As we eventually gathered our prayer blankets and smelled the remnants of the incense’s aroma, Mother returned to the courtyard. “How was it in the woods today?” she asked, cheerfully.

We opened the pouch and showed Riesz what we had acquired. The pouch had various types of glowing moss, a few magnetic stones, some copper wires, twigs, flower petals, and a collection of seeds and berries. The two yew leaves I managed to successfully collect were wrapped in paper to dry, and the sand from the giver was in a small glass vial. 

“Here, I’ve something else for you to put in there, too,” said Riesz. She produced a yellow rock from her pocket. A hideous stench came from it, overpowering the incense still in our noses. We recoiled and Mother laughed. “It’s sulfur,” she explained. “You can use sulfur as part of a fire spell. It’s extraordinarily complicated, though, so you probably won’t need it for a very long time.”

“Gross!” I exclaimed. “Do I have to keep it?” I was hesitant to put it in my pouch. It would make everything stink!

“Yes, but wrap it in some cloth. Here.” She passed me the sulfur and some cloth.

As I begrudgingly added the sulfur to my pouch, I heard a commotion coming from inside the temple. The doors of the courtyard opened and the High Priest and the orphanage caretaker came into the courtyard. The High Priest saw the three of us and frowned, but continued walking. Behind them was a young girl, perhaps only a year younger than Heath and I. She looked around sheepishly.

“Who is th-th-that?” asked Heath, looking towards them with interest.

“Oh,” said Riesz. “A new child will be joining your dormitory tonight. She came in while the two of you were in the woods. Didn’t you see her during the Sacrament of Sunset?”

Oh, good. Another kid to join the army of orphans who liked to torment me. I tried to ignore her and the High Priest. I didn’t care about her anyway. At least, I didn’t want to. It was as I was trying to hide my gaze from the High Priest that I noticed Heath was gawking at the new girl. He stared at her for an eternity! Why was he looking at her with such intensity? I wanted to say something to him, but Heath suddenly strode forward towards the girl, waving his hand and talking animatedly.

He left me!

I felt a flash of anger. He abandoned me for some stranger! Why? What was he doing with her?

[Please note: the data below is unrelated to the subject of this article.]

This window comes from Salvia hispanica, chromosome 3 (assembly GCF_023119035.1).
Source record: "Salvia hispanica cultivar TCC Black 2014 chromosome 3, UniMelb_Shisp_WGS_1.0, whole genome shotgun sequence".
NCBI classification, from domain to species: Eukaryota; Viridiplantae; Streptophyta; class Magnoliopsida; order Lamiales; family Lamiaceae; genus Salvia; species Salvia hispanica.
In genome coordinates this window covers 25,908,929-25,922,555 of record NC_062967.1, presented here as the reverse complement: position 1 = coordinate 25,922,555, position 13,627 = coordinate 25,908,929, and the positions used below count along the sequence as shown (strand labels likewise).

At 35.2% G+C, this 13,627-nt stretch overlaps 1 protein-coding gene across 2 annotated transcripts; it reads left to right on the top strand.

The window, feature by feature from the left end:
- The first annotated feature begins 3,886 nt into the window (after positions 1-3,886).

“Leef?” said Riesz, loudly. 

I jumped, startled. “Huh? What?”

“I was talking to you,” she admonished. “Did you not hear me? I was talking about the sand you-”

I interrupted. “Who is that girl, anyway?” I asked, pointing. I scowled at her involuntarily. Mother let out a snicker. “What?”

“Are you jealous of that girl, Leef?” she asked. She put her arm on my shoulder.

I shook the arm off. “Thric simi ti! Jealous of her?” My gaze met Mother’s. Her eyes were slits, staring. “What?” I said again.

“Oh, nothing,” she mused. “It’s nice to see that you like someone.”

“Huh?” I was confused and angry. “No, I don’t like her!”

I stopped. Heath was talking to the girl. They were both smiling. She batted her eyelashes at him, staring, puffing out her chest. She was touching his hand.

“You like him, don’t you?” asked Mother.

I said nothing.

Of course I like him, I thought. He’s my best friend! He’s so wonderful, and nice, and kind, and handsome, and…

The end of the day had come, and I returned to the dormitory alone. I told Riesz I needed to study and sped back to the dormitory before any of the other children had arrived. Tonight, thankfully, no one bothered me while I sat quietly in bed, reading through my stolen spellbook. An hour passed and Heath wasn’t back yet. Where was he?

The caretaker came in and announced “Lights out!”, snuffing out our candles personally, her scowl lingering on me before she departed. I wanted to complain about the dark. Heath would have said something to convince her to let me have a light. But he still wasn’t here. I looked over to his bed. Since we had become friends, Heath pushed his bed closer to mine. Only a small bedside table separated us. The bed was empty now, save for Heath’s stockings and spare clothes sprawled about. He must still be with that girl.

She was pretty, I conceded. She had nice features. I could understand why Heath would find her so attractive. I had to admit I found her attractive, too. Her long blonde hair, eyelashes, rosy cheeks. She was pleasant to look at, but I couldn’t help but hate her. Heath was probably infatuated with her. Maybe they were holding hands in the forest. Maybe they were in the spot in the courtyard under the tree. Maybe they were kissing.